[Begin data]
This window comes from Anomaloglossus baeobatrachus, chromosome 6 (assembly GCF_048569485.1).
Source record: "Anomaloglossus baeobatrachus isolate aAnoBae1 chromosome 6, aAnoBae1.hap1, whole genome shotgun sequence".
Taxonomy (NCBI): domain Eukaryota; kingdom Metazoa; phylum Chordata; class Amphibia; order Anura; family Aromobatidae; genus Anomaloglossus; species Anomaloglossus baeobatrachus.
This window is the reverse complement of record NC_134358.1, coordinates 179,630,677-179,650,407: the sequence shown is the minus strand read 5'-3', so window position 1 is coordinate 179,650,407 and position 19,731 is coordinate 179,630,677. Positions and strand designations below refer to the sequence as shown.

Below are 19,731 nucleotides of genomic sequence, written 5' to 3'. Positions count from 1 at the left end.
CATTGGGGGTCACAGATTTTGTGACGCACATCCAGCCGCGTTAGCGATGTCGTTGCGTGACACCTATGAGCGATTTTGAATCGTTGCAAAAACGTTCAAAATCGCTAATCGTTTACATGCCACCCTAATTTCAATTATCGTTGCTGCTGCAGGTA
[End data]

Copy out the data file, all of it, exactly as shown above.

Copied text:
This window comes from Anomaloglossus baeobatrachus, chromosome 6 (assembly GCF_048569485.1).
Source record: "Anomaloglossus baeobatrachus isolate aAnoBae1 chromosome 6, aAnoBae1.hap1, whole genome shotgun sequence".
Taxonomy (NCBI): domain Eukaryota; kingdom Metazoa; phylum Chordata; class Amphibia; order Anura; family Aromobatidae; genus Anomaloglossus; species Anomaloglossus baeobatrachus.
This window is the reverse complement of record NC_134358.1, coordinates 179,630,677-179,650,407: the sequence shown is the minus strand read 5'-3', so window position 1 is coordinate 179,650,407 and position 19,731 is coordinate 179,630,677. Positions and strand designations below refer to the sequence as shown.

Below are 19,731 nucleotides of genomic sequence, written 5' to 3'. Positions count from 1 at the left end.
CATTGGGGGTCACAGATTTTGTGACGCACATCCAGCCGCGTTAGCGATGTCGTTGCGTGACACCTATGAGCGATTTTGAATCGTTGCAAAAACGTTCAAAATCGCTAATCGTTTACATGCCACCCTAATTTCAATTATCGTTGCTGCTGCAGGTA